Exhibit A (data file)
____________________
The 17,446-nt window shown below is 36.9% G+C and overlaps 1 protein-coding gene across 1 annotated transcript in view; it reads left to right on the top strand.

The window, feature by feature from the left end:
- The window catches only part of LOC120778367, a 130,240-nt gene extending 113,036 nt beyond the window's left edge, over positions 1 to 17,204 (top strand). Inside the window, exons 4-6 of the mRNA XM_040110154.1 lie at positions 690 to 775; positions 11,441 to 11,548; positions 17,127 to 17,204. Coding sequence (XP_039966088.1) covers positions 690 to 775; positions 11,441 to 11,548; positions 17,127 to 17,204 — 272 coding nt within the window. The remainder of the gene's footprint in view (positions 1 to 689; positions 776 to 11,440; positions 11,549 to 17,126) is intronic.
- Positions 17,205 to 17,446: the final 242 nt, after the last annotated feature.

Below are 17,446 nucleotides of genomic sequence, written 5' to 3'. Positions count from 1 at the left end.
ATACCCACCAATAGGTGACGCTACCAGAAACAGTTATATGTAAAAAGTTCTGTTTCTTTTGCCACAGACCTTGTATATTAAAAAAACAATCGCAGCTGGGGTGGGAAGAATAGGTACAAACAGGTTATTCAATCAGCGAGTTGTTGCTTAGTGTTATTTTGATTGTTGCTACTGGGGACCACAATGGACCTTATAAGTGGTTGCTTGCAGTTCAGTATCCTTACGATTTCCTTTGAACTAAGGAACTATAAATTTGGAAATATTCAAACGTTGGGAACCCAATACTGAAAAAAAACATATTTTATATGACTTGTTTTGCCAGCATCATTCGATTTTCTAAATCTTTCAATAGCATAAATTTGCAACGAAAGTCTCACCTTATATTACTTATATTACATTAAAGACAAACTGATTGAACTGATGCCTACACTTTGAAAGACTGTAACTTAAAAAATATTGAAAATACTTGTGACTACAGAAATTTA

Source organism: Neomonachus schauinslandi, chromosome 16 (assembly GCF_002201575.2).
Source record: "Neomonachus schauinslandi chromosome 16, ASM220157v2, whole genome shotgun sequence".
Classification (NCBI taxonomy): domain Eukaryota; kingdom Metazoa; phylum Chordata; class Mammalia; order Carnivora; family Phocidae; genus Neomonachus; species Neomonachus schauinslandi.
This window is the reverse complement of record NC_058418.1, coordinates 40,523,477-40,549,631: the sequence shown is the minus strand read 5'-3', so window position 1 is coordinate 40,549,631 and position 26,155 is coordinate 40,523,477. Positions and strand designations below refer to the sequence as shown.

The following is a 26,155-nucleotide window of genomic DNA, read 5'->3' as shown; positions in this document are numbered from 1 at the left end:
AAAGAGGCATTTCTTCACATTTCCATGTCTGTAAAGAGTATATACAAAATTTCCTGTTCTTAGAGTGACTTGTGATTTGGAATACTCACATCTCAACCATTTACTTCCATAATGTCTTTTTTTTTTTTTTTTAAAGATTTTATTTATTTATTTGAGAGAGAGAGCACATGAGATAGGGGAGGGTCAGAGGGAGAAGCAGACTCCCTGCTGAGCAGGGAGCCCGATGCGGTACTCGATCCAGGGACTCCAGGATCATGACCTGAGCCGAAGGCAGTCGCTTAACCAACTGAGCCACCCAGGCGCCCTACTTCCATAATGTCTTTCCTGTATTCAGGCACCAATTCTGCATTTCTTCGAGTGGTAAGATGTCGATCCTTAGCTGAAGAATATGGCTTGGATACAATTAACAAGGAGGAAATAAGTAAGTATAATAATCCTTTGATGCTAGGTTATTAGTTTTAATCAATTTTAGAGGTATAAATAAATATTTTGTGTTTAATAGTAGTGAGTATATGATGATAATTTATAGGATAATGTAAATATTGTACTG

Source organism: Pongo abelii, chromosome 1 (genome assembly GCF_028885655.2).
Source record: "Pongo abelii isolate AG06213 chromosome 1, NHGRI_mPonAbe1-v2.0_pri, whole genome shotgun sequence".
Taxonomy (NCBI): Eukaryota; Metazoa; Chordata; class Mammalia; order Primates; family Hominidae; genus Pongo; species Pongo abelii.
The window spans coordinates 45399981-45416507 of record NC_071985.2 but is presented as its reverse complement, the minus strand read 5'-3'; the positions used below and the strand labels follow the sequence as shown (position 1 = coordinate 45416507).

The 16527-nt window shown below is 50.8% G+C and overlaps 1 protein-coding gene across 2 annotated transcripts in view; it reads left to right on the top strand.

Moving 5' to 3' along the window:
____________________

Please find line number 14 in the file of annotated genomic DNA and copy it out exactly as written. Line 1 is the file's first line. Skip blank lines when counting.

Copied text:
Source record: "Pongo abelii isolate AG06213 chromosome 1, NHGRI_mPonAbe1-v2.0_pri, whole genome shotgun sequence".